Back in July, Bank of America hired Michael Gapen as its chief U.S. economist, and the former Barclays exec began his tenure with a gutsy call, arguing a “mild recession” would hit the U.S. by the end of the year.
Before Gapen’s hiring, Bank of America’s economists had refrained from using the R-word, even if many of their peers weren’t so shy. But Gapen highlighted weaker-than-expected services spending, fading fiscal support, persistent inflation, and rising interest rates as his evidence for a more bearish outlook.
On Friday, however, Gapen and his team of economists said the situation has changed over the past few months.
They noted that U.S. gross domestic product growth is showing “underlying momentum” they hadn’t anticipated; the labor market remains hot despite the Fed’s tightening of financial conditions; and recent retail sales data shows consumer spending has “held up.”
After two consecutive quarters of negative GDP growth, Bank of America said the third quarter will show a 1.1% quarter-over-quarter rise in GDP, owing in large part to a “substantial narrowing in the trade deficit.” They’re also expecting “solid gains in real consumer spending in August” as a result of the 12% drop in gas prices last month and “softer than expected” inflation data.
“Taking these and other signals into account, we have revised our outlook for the U.S. economy in favor of a prolonged expansion, more tightening from the Federal Reserve, and a later downturn in labor markets,” Gapen and his team wrote.
However, Bank of America still predicts a “mild recession” is on the way—they just believe it won’t come until the first half of next year, instead of “late 2022.” Their argument revolves around the idea that good news can often be bad news in our current imbalanced economy.
“As we have noted for some time, strong incoming data is a double-edged sword; it reduces the likelihood of a near-term recession, but it is also likely to bring additional policy rate tightening, thereby increasing the risk of a hard landing over time,” Gapen wrote.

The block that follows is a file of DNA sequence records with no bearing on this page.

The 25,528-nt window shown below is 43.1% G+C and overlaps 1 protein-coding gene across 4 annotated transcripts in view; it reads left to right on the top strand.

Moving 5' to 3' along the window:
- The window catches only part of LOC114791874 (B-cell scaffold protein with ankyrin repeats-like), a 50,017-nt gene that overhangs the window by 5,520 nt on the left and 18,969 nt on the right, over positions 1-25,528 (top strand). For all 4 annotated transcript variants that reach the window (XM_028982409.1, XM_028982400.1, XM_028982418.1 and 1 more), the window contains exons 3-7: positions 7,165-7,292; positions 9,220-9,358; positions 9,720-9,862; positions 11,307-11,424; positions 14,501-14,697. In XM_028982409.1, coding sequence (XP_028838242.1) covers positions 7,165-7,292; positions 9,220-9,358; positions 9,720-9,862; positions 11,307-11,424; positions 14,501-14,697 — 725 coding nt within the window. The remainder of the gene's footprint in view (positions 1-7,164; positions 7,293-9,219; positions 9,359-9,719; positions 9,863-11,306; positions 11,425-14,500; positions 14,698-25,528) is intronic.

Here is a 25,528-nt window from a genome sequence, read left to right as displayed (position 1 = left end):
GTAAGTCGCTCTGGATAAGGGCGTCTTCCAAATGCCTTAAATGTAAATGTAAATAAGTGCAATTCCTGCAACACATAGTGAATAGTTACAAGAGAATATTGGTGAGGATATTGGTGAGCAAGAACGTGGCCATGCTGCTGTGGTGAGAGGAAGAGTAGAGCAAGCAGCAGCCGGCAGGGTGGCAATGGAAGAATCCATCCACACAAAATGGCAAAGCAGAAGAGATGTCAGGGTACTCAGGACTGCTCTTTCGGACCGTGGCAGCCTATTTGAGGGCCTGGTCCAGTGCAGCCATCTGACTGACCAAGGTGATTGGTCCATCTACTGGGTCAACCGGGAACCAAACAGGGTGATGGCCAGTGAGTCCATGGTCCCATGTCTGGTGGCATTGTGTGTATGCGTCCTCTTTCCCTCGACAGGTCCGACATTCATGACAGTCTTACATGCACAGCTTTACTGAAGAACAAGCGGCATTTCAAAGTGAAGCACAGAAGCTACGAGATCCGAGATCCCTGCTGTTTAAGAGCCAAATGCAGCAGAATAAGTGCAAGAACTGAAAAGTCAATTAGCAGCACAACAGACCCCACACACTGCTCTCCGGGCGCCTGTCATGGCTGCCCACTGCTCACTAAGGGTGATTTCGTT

Gapen argues that the Federal Reserve’s commitment to reducing inflation through aggressive monetary tightening, which has been bolstered by recent stronger than expected economic data, will cause the unemployment rate to rise from 3.7% to 5% by the end of 2023.
“Although we project the [economic] expansion to last longer than before, we still expect tighter monetary policy to ultimately push the economy into a mild recession,” Gapen and his team wrote. “If there has been a shift in the Fed’s tone in recent months, it has been in the direction of a stronger commitment to reducing inflation, even at the risk of a downturn. The more the Fed emphasizes price stability as the primary goal of monetary policy, the more we think the Fed is willing to stomach a larger rise in the unemployment rate to get there.”
Gapen now forecasts 1.6% GDP growth in 2022, followed by a negative 0.2% retreat in 2023 as the result of a “mild” U.S. recession.
Bank of America’s economists aren’t the only ones to notice that recent economic data has been better than anticipated.
The Biden administration put out a statement on Friday touting the recent strength in the economy, despite consistent doom-and-gloom predictions from Wall Street, as well as its recent accomplishments, including the Inflation Reduction Act, the CHIPS Act, and the American Rescue Plan.
“While it will take time and there is more work to do, including immediate work to support the U.S. economy’s transition from historic recovery to stable, steady, growth with lower inflation, the Biden-Harris administration has laid the foundation to begin tackling decades-long economic challenges and finally deliver an economy that works for working families,” the White House wrote.
Biden’s team also laid out a 58-page plan for “rebuilding the economy from the bottom up and middle out now and for years ahead,” called the “Biden-Harris Economic Blueprint,” that features goals like increasing clean energy investment, lowering the cost of prescription drugs, and making American industry more competitive.